A special day in the life of a rabbi

My Tuesday touched on almost everything I care about most deeply. I wouldn’t normally write up my dairy, but these are values I hope we can all work together to make real.

10.00am, Mill Hill: a meeting of councillor, community and faith leaders, two days before the anniversary of the Grenfell fire, ten days before the Great Get Together in memory of Jo Cox, to learn to work together. Emily, now studying to be a C of E minister, describes how she became the landlady of a pub in Colindale and transforming it from a place known for violence into a beloved local hub. ‘Find the dormant talent’, she says: they’ll come forward, musicians, magicians, gardeners…. She’s the opposite of what the Mayor of London called ‘A culture of institutional indifference’.

12.30, Victoria Station: coffee with broadcaster, naturalist Mary Colwell. She walked 500 miles for curlews, the emblematic bird whose haunting song cries out the decline of once rich meadowlands. Her book Curlew Moon shows her knowledge, faith and passion for this beautiful world. Intensive farming is robbery of the land: we can’t just take and take again, as if the earth has no inner life and its creatures don’t matter. I think of the Torah: ‘The land is Mine’ says God. The mystics teaching that one life runs through all existence; what we destroy is always also part of our own spirit. A pragmatist, Mary campaigns for the best compromise for farmers, wildlife, food production: creation must live together.

2.00, Charing Cross: more coffee with Marie van der Zyl, new President of the Board of Deputies of British Jews. Her life has given her a special and profound commitment to the diversity of the community. We too discuss togetherness: can we create a Street Festival of Judaism? Can we advance Eco-Synagogue, supported by all denominations from Liberal to the Chief Rabbi? How do we work with friends, and antagonists, of other faiths and none? In a crisis, God forbid, could all British Jewish clergy say psalms together: ‘From the depths I call to you, God’?

(Another chance to get running practice; hate being late.)

3.30, St Pauls: (refusing coffee) meeting Graham, advisor to the Islamic Finance Council and the Church of Scotland, who’re working on a declaration of values. It speaks of ‘Stewardship’, ‘Love of the Neighbour’, ‘Justice and Equity’. ‘Could there be a Jewish voice?’ he asks. ‘It’s already there,’ I say, the unnamed source of these very principles. He smiles and nods: that’s why he’s invited me. My first request is to change ‘Old Testament’ to ‘Hebrew Bible’. No-interest loans to the poorest, micro-finance, supporting the earth which supports us: how can faiths together make these ideals real?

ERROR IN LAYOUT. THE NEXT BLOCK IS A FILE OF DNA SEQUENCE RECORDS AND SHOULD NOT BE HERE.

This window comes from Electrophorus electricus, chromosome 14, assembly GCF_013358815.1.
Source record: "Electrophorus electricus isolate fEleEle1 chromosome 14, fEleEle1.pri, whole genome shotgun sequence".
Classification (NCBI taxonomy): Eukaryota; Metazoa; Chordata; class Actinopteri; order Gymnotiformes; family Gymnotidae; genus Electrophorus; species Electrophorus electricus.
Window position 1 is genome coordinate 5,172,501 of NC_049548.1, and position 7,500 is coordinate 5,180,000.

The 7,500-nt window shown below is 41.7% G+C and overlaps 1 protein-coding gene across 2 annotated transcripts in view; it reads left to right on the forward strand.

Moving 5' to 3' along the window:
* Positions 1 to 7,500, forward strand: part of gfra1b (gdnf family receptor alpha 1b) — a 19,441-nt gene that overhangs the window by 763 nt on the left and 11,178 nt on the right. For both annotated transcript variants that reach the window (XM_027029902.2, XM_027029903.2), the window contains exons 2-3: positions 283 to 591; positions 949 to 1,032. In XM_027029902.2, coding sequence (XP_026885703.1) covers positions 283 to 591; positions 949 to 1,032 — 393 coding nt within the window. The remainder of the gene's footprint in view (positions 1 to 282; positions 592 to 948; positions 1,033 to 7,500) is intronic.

4.30, tea in a quiet corner. I try to study the Rebbe of the Warsaw Ghetto’s sermon on chukkah, God’s laws beyond the grasp of human rationale. There are times, he writes, when reason cannot help us. The mind must immerse itself in the purifying waters of the sacred. Only faith can strengthen and console us…But my phone goes; a question about wedding plans; another about conversion; a call from Refugees at Home.

6.30, meeting Nicky in the Strand to celebrate Tim Robertson’s appointment as Chief Executive of the Anne Frank Trust. His speech is outstanding: this would have been Anne’s 89th birthday, he notes, reading from the diary about her hope in life…He explains the experiences which motivate him to lead the Trust in teaching against racism across the UK: his years of work in child protection, love of literature and nature (Wordsworth first), commitment to education, religious practice as a Quaker (keen to visit our synagogue).

Nicky and I travel home together. Then it’s back to the desk. I haven’t prepared tomorrow’s teaching. I need to make a personal list of people who are ill. But I’ve a full heart, the gift of so many courageous, innovative people, who live the values I passionately care for too.

Bedtime: ‘Not yet!’ says Mitzpah the dog, waiting eagerly for his night-walk.

 

 

The goodness in bread

Food is wonderful; but it takes a lot to beat a really good loaf of bread. Nothing quite equals a hunk of challah on Shabbat or a good thick slice of granary on a weekday. Even the dog always wants to share.

The Torah had much to say about dough, long before Masterchef made cooking cool, or The Great British Bake-Off turned the kitchen into a theatre for brilliance and bravado:

When you eat the bread of the land, raise a gift up to God (Numbers 15:19)

That gift is the original challah, which in the Biblical context means the portion of dough given to the priests. Like the first wool from the sheep, it was a tax for the civil service, as the priests effectively were while the Temple still stood.

I fondly remember studying the relevant tractate of the Mishnah with Libbi for her Bat mitzvah. Appropriately titled ‘Challah’, it discusses what grains are used for bread, what percentage of dough is taken, and, our favourite passage, how, if shepherds bake specially and solely for their dogs, no challah is given; whereas if they share the bread with their much-deserving hounds the gift for the priests must be taken.

Nowadays, only a residual of the rite remains: a blessing for ‘separating challah from the dough’ before a small portion is put aside in the oven to burn.

But bread remains essential, and we should still ‘raise up a gift’ when we eat it.

In Biblical times, the corners of the fields, fallen ears and forgotten sheaves were all left for the poor, refugees and the indigent old. The Mishnah tells how they would wait patiently for the harvest, so that they could glean.